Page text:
smaneck
                                        You realize that if you retire before you are 59 1/2 you are limited in the amount you can take out of your 403B. I would carefully investigate how much that is likely to be. If I were you I would try and live off of moneys outside of my retirement funds  until I reach 59 1/2. Also, if your portfolio is big enough and the market doing well you might consider putting off collecting Social Security until much later. The amount you receive at 70 will likely be double from what it will be if you take it out at 62. For all the criticism of Social Security it is still the best and most secure annuity out there! 
                                        • Re: Turning 50 in 3 months - have around $350,000 - am I doing ok or behind ?
                                          Celsa
                                          I have no where what you have and want to retire in 2014 (age 66).  Reading all the replies to your question, it would seem that I can NEVER retire.  So, all of those comments have not helped me a bit...in fact they have made me quite depressed.Insert thecryingemoticon.
                                          • Re: Turning 50 in 3 months - have around $350,000 - am I doing ok or behind ?
                                            cromuggin
                                            Have read the posts, reasonable advice.  Your amounts will grow but there are a few points I will add.  [1]- Expense & Debt management.   You can live quite well when you have no debt.   [2]-Track you expenses.  My wife and I are going into retirement in two years, we used this year for expenses to see if we can spend at the same level with our income. [3]  Medical expenses, things like long term health care, what is your plan. [4] Remember, 403B (like 401K) pay taxes at withdrawal, the money you have is yours minus the tax rate.  Add as much to the 403B as practical for your life.  [5] Who manages your funds, and what is the "Plan", and what are the management costs?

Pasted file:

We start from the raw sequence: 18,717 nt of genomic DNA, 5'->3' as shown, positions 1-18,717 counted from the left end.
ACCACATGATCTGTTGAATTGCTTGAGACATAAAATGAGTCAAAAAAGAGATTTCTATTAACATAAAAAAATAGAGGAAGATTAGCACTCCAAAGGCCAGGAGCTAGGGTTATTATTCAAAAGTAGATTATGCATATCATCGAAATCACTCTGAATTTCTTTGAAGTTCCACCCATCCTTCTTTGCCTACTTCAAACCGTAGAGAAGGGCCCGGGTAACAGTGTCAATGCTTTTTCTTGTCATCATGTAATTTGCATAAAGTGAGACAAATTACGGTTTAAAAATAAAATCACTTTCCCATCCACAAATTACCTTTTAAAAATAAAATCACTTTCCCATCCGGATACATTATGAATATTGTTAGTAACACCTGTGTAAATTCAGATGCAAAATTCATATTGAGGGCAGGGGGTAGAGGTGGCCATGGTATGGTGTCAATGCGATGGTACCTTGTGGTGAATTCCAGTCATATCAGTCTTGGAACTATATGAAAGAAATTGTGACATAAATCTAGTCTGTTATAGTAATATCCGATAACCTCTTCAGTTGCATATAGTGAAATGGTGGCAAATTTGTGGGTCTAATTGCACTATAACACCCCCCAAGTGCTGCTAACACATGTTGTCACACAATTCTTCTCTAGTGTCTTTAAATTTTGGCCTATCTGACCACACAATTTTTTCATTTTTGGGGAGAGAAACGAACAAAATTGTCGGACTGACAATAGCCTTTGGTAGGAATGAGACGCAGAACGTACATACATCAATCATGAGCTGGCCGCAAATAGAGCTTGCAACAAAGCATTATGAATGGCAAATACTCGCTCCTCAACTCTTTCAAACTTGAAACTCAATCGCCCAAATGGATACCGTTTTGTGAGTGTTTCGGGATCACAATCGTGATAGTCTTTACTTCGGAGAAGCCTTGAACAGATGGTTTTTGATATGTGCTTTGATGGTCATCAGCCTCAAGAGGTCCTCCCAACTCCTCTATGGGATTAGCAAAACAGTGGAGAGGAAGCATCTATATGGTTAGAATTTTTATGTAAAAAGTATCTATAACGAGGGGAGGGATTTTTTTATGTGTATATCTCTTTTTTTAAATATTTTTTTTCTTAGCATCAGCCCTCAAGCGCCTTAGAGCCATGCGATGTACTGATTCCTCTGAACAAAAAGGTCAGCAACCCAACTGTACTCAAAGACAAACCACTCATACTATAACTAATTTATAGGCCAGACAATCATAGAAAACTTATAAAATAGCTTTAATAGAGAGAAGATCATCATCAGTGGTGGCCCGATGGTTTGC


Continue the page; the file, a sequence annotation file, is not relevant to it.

I am no expert.  We used our average age in conservative investments, rest floated as our tolerance to risk -- we could sleep at night, except for 2008.  For example, I am 61 and my wife 64, so our conservative percentage of investments is around 60-62%.  Rest is blended index funds in the stock market.  We adjust the ratio once a year, watch the results and plan for what we are going to do.  A third of our investments are managed, the other 2/3 I manage because I have to.  My wife works for the Feds (TSP) where you choose from five funds.
                                             
                                            I retired at 55 -- my wife will at 66 (I married well). 
                                             
                                            Last comment -- if you know your expenses, estimate your income from SocSec and pensions (if any), add income  based on a withdraw percentage (I use 4%) from the 403B -- If your expenses are less than your income, sleep well. 

                                             
                                            • Re: Turning 50 in 3 months - have around $350,000 - am I doing ok or behind ?
                                              canthony
                                              Don't forget to plan moving to a no income tax state as early as you can.  Start exploring early and maybe even purchase a place you can rent out easily just to cover expenses.  Also best increase your health insurance projected costs by 5 or 6 times.   
                                               
                                                • Re: Turning 50 in 3 months - have around $350,000 - am I doing ok or behind ?
                                                  JerryD